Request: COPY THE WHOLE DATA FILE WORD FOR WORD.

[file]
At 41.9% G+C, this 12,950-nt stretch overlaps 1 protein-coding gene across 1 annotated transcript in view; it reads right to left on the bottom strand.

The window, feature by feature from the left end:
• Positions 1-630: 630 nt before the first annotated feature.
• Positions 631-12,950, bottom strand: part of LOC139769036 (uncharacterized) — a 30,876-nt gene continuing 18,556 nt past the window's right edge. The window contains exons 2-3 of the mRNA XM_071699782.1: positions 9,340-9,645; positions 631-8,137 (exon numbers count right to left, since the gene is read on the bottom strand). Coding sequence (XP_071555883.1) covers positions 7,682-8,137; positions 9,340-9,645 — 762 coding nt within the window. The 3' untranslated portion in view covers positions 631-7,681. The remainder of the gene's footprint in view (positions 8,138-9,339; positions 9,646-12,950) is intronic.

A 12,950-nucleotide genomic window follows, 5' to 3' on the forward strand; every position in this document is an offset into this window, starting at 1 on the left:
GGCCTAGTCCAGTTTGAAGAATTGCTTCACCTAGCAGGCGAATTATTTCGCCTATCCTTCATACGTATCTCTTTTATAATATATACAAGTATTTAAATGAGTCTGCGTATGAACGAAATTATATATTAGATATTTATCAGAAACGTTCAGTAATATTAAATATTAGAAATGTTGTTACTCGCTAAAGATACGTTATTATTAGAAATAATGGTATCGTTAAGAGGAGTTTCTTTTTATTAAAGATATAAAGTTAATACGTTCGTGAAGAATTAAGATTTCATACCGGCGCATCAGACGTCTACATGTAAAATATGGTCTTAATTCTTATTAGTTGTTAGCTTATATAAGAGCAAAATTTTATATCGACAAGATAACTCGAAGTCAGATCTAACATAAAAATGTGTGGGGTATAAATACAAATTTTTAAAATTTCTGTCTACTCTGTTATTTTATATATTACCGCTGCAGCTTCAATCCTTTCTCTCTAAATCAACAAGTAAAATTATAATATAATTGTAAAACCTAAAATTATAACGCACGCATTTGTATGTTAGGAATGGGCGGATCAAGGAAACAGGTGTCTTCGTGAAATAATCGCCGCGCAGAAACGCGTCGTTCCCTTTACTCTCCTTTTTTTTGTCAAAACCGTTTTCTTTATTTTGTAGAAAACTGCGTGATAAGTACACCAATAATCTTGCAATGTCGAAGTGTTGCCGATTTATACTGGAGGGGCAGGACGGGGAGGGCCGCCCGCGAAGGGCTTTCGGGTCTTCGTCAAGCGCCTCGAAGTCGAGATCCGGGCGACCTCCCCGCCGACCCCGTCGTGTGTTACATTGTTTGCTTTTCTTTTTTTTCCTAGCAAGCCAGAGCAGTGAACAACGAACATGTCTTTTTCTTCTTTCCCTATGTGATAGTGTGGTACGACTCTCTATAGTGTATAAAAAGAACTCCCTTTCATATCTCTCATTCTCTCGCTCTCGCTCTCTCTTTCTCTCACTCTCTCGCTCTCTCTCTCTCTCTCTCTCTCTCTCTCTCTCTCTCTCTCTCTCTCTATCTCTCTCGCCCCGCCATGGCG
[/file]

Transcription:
At 41.9% G+C, this 12,950-nt stretch overlaps 1 protein-coding gene across 1 annotated transcript in view; it reads right to left on the bottom strand.

The window, feature by feature from the left end:
• Positions 1-630: 630 nt before the first annotated feature.
• Positions 631-12,950, bottom strand: part of LOC139769036 (uncharacterized) — a 30,876-nt gene continuing 18,556 nt past the window's right edge. The window contains exons 2-3 of the mRNA XM_071699782.1: positions 9,340-9,645; positions 631-8,137 (exon numbers count right to left, since the gene is read on the bottom strand). Coding sequence (XP_071555883.1) covers positions 7,682-8,137; positions 9,340-9,645 — 762 coding nt within the window. The 3' untranslated portion in view covers positions 631-7,681. The remainder of the gene's footprint in view (positions 8,138-9,339; positions 9,646-12,950) is intronic.

A 12,950-nucleotide genomic window follows, 5' to 3' on the forward strand; every position in this document is an offset into this window, starting at 1 on the left:
GGCCTAGTCCAGTTTGAAGAATTGCTTCACCTAGCAGGCGAATTATTTCGCCTATCCTTCATACGTATCTCTTTTATAATATATACAAGTATTTAAATGAGTCTGCGTATGAACGAAATTATATATTAGATATTTATCAGAAACGTTCAGTAATATTAAATATTAGAAATGTTGTTACTCGCTAAAGATACGTTATTATTAGAAATAATGGTATCGTTAAGAGGAGTTTCTTTTTATTAAAGATATAAAGTTAATACGTTCGTGAAGAATTAAGATTTCATACCGGCGCATCAGACGTCTACATGTAAAATATGGTCTTAATTCTTATTAGTTGTTAGCTTATATAAGAGCAAAATTTTATATCGACAAGATAACTCGAAGTCAGATCTAACATAAAAATGTGTGGGGTATAAATACAAATTTTTAAAATTTCTGTCTACTCTGTTATTTTATATATTACCGCTGCAGCTTCAATCCTTTCTCTCTAAATCAACAAGTAAAATTATAATATAATTGTAAAACCTAAAATTATAACGCACGCATTTGTATGTTAGGAATGGGCGGATCAAGGAAACAGGTGTCTTCGTGAAATAATCGCCGCGCAGAAACGCGTCGTTCCCTTTACTCTCCTTTTTTTTGTCAAAACCGTTTTCTTTATTTTGTAGAAAACTGCGTGATAAGTACACCAATAATCTTGCAATGTCGAAGTGTTGCCGATTTATACTGGAGGGGCAGGACGGGGAGGGCCGCCCGCGAAGGGCTTTCGGGTCTTCGTCAAGCGCCTCGAAGTCGAGATCCGGGCGACCTCCCCGCCGACCCCGTCGTGTGTTACATTGTTTGCTTTTCTTTTTTTTCCTAGCAAGCCAGAGCAGTGAACAACGAACATGTCTTTTTCTTCTTTCCCTATGTGATAGTGTGGTACGACTCTCTATAGTGTATAAAAAGAACTCCCTTTCATATCTCTCATTCTCTCGCTCTCGCTCTCTCTTTCTCTCACTCTCTCGCTCTCTCTCTCTCTCTCTCTCTCTCTCTCTCTCTCTCTCTCTCTCTCTATCTCTCTCGCCCCGCCATGGCG